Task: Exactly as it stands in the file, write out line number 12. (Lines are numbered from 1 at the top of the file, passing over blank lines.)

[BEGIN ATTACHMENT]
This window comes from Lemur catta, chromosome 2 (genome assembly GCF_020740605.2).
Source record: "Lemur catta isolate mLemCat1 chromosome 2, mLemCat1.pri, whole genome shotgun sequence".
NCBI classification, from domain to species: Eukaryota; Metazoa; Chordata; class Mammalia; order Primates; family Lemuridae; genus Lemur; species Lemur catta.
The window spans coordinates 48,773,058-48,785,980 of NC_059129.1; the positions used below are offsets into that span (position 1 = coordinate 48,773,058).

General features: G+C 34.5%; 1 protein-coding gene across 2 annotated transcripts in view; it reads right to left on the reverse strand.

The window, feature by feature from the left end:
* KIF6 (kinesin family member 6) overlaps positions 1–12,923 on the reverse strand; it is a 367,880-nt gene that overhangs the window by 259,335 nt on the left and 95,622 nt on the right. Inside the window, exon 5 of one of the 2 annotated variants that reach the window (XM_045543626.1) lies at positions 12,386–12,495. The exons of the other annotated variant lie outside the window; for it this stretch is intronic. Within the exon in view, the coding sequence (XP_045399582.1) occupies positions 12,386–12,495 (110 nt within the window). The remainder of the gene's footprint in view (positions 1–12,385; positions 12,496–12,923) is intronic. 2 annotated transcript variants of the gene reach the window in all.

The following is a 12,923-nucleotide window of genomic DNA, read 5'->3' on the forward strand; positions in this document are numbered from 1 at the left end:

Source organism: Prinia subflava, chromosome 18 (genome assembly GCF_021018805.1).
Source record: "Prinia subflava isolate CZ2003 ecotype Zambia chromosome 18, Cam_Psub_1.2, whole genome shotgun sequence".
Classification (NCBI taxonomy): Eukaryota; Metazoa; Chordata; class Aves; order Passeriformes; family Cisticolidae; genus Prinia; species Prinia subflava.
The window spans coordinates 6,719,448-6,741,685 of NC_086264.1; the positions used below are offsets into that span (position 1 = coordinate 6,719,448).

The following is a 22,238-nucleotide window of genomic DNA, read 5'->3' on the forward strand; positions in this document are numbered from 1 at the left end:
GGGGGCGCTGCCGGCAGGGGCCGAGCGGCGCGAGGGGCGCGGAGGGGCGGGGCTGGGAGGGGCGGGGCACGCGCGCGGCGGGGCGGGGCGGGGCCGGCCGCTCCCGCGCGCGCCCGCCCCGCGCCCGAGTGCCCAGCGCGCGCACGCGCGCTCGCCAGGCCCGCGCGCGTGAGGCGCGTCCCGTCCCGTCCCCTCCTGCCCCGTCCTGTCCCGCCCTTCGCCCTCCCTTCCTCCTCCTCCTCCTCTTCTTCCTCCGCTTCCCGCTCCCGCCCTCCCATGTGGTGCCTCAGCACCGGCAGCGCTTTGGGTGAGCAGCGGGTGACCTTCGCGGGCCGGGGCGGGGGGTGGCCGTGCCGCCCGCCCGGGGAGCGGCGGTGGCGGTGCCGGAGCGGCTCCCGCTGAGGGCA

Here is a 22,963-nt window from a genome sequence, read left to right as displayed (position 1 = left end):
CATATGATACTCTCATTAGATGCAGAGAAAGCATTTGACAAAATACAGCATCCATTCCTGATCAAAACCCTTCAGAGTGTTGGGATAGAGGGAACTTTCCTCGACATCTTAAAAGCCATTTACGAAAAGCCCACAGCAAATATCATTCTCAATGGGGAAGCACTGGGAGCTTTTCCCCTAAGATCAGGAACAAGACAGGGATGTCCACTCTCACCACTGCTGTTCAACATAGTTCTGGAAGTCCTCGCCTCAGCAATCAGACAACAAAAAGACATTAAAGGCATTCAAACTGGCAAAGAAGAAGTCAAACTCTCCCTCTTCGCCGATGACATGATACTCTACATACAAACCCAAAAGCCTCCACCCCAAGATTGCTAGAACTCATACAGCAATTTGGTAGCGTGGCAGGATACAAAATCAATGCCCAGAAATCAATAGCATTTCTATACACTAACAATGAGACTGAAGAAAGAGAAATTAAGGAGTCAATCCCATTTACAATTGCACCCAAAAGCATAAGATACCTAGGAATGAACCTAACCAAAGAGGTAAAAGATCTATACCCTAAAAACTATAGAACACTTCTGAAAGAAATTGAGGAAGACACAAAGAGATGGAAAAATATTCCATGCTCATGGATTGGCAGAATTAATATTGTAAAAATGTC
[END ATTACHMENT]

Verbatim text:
The window spans coordinates 6,719,448-6,741,685 of NC_086264.1; the positions used below are offsets into that span (position 1 = coordinate 6,719,448).